The Nation - January 7, 2020
"**Others, however, see the coalition government as a way station en route to shifting the terms of the debate to the left on issues ranging from the economy and national identity to education, gender relations, and climate change. “It’s clear that the agreement between Unidas Podemos and the Socialist party is far from pursuing [left-wing objectives],” wrote Roy Cobby in the newspaper El Salto**. Invoking the Trotskyist concept of the “transitional program,” he argued that those on the left cannot wallow in disappointment: “None of these policies is revolutionary, but they will be labeled ‘radical’ all the same. Why not take advantage [of the situation] to undermine the power and influence” of organizations that will come out against these social-democratic reforms?"**
*Madrid—*It felt like déjà vu. On December 30, when most of Spain was in the midst of a two-week holiday break, Socialist interim Prime Minister Pedro Sánchez and Unidas Podemos leader Pablo Iglesias found themselves again together in front of reporters in a room at the Palacio de las Cortes. It was the site where on November 12, two days after the general elections, they’d made the surprise announcement of a joint attempt to form a government. Following six weeks of negotiations, not only between the two parties but also with the Catalan Left Republicans (ERC) and the Basque Nationalist Party (PNV), the Socialists and Podemos presented a 50-page document outlining 11 points of emphasis for how the new “progressive coalition” would govern Spain.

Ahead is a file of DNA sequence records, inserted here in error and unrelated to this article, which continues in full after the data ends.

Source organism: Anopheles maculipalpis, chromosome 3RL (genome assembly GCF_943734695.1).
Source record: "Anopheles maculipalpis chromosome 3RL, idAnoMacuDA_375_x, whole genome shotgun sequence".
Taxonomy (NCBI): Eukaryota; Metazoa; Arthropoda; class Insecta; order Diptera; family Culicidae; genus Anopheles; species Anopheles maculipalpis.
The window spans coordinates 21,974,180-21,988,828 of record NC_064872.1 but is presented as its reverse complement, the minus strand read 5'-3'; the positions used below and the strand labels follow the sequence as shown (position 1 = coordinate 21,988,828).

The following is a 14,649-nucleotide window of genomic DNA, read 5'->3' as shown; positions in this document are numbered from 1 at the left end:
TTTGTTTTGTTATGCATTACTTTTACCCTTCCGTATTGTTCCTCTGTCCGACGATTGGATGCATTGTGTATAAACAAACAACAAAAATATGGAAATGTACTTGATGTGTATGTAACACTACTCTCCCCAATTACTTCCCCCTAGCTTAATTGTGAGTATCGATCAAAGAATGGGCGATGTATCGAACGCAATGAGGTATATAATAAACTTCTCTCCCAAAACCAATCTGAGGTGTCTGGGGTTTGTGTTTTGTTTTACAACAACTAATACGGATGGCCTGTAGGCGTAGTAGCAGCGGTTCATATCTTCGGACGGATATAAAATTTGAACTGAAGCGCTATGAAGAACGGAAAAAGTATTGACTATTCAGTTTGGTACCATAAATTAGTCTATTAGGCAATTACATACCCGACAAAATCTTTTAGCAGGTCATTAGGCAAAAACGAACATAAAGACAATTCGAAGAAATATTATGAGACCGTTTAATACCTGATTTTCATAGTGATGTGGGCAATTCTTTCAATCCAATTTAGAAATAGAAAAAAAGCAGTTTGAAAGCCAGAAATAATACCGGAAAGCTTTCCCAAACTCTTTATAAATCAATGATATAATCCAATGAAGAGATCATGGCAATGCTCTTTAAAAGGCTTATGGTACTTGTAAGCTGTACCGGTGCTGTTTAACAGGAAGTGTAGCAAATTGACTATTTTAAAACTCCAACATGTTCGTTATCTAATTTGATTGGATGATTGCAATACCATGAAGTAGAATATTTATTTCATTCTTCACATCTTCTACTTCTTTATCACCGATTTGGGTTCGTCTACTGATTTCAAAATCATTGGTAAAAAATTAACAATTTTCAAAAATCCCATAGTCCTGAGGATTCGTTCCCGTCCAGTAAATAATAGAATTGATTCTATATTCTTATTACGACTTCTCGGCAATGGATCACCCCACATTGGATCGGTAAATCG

Sánchez and Iglesias’s parties only hold 155 seats in parliament, 21 short of an absolute majority. Yet on Tuesday, after two days of rowdy debate, they were backed by a razor-thin simple majority: 167 deputies voted in favor and 165 against, with 18 abstentions. The nail-biter of a vote, which was painstakingly negotiated and almost derailed at the last minute, clears the way for the first progressive coalition government Spain has seen since the 1930s.
The new executive, with Sánchez as prime minister and Iglesias as second-in-command, will take office next week. Apart from Iglesias, the cabinet will feature four other Podemos representatives: the party’s number-two, Irene Montero; United Left (IU) leader Alberto Garzón; Galician representative Yolanda Díaz; and renowned sociologist Manuel Castells. Their program features a litany of policies aimed at dramatically curbing, if not outright revoking, those of the previous two-term administration of former conservative Prime Minister Mariano Rajoy. Rajoy, who governed Spain from 2011 to 2018, was ousted by Sánchez in a vote of no-confidence two summers ago, following a major corruption scandal. (Sánchez’s inability to pass a budget early last year and to strike a coalition deal led to twogeneral elections in 2019.)